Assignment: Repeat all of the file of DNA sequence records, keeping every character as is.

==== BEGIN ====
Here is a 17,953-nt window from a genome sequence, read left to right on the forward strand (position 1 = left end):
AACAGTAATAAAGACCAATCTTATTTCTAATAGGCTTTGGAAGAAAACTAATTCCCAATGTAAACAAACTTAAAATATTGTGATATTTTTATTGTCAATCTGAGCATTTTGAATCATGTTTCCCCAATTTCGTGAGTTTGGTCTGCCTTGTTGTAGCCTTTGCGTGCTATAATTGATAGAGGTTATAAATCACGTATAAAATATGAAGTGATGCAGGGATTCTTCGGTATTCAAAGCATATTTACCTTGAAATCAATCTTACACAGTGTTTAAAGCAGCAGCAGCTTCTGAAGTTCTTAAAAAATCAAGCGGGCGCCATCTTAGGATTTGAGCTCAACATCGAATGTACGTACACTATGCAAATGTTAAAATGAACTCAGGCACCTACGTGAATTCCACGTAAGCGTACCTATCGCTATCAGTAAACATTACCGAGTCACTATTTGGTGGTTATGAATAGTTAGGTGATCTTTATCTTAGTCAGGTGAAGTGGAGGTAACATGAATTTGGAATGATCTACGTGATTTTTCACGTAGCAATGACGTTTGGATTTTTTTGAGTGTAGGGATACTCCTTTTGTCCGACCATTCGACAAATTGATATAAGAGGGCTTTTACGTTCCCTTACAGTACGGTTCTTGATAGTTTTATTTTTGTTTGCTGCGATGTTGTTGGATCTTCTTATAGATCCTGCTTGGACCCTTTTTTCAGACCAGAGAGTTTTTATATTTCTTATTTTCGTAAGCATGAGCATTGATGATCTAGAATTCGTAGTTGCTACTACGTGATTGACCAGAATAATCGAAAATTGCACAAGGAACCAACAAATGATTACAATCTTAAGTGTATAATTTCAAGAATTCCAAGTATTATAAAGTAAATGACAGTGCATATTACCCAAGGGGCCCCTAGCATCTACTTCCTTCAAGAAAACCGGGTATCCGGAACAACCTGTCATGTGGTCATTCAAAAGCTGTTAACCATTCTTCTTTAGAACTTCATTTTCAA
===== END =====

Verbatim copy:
Here is a 17,953-nt window from a genome sequence, read left to right on the forward strand (position 1 = left end):
AACAGTAATAAAGACCAATCTTATTTCTAATAGGCTTTGGAAGAAAACTAATTCCCAATGTAAACAAACTTAAAATATTGTGATATTTTTATTGTCAATCTGAGCATTTTGAATCATGTTTCCCCAATTTCGTGAGTTTGGTCTGCCTTGTTGTAGCCTTTGCGTGCTATAATTGATAGAGGTTATAAATCACGTATAAAATATGAAGTGATGCAGGGATTCTTCGGTATTCAAAGCATATTTACCTTGAAATCAATCTTACACAGTGTTTAAAGCAGCAGCAGCTTCTGAAGTTCTTAAAAAATCAAGCGGGCGCCATCTTAGGATTTGAGCTCAACATCGAATGTACGTACACTATGCAAATGTTAAAATGAACTCAGGCACCTACGTGAATTCCACGTAAGCGTACCTATCGCTATCAGTAAACATTACCGAGTCACTATTTGGTGGTTATGAATAGTTAGGTGATCTTTATCTTAGTCAGGTGAAGTGGAGGTAACATGAATTTGGAATGATCTACGTGATTTTTCACGTAGCAATGACGTTTGGATTTTTTTGAGTGTAGGGATACTCCTTTTGTCCGACCATTCGACAAATTGATATAAGAGGGCTTTTACGTTCCCTTACAGTACGGTTCTTGATAGTTTTATTTTTGTTTGCTGCGATGTTGTTGGATCTTCTTATAGATCCTGCTTGGACCCTTTTTTCAGACCAGAGAGTTTTTATATTTCTTATTTTCGTAAGCATGAGCATTGATGATCTAGAATTCGTAGTTGCTACTACGTGATTGACCAGAATAATCGAAAATTGCACAAGGAACCAACAAATGATTACAATCTTAAGTGTATAATTTCAAGAATTCCAAGTATTATAAAGTAAATGACAGTGCATATTACCCAAGGGGCCCCTAGCATCTACTTCCTTCAAGAAAACCGGGTATCCGGAACAACCTGTCATGTGGTCATTCAAAAGCTGTTAACCATTCTTCTTTAGAACTTCATTTTCAA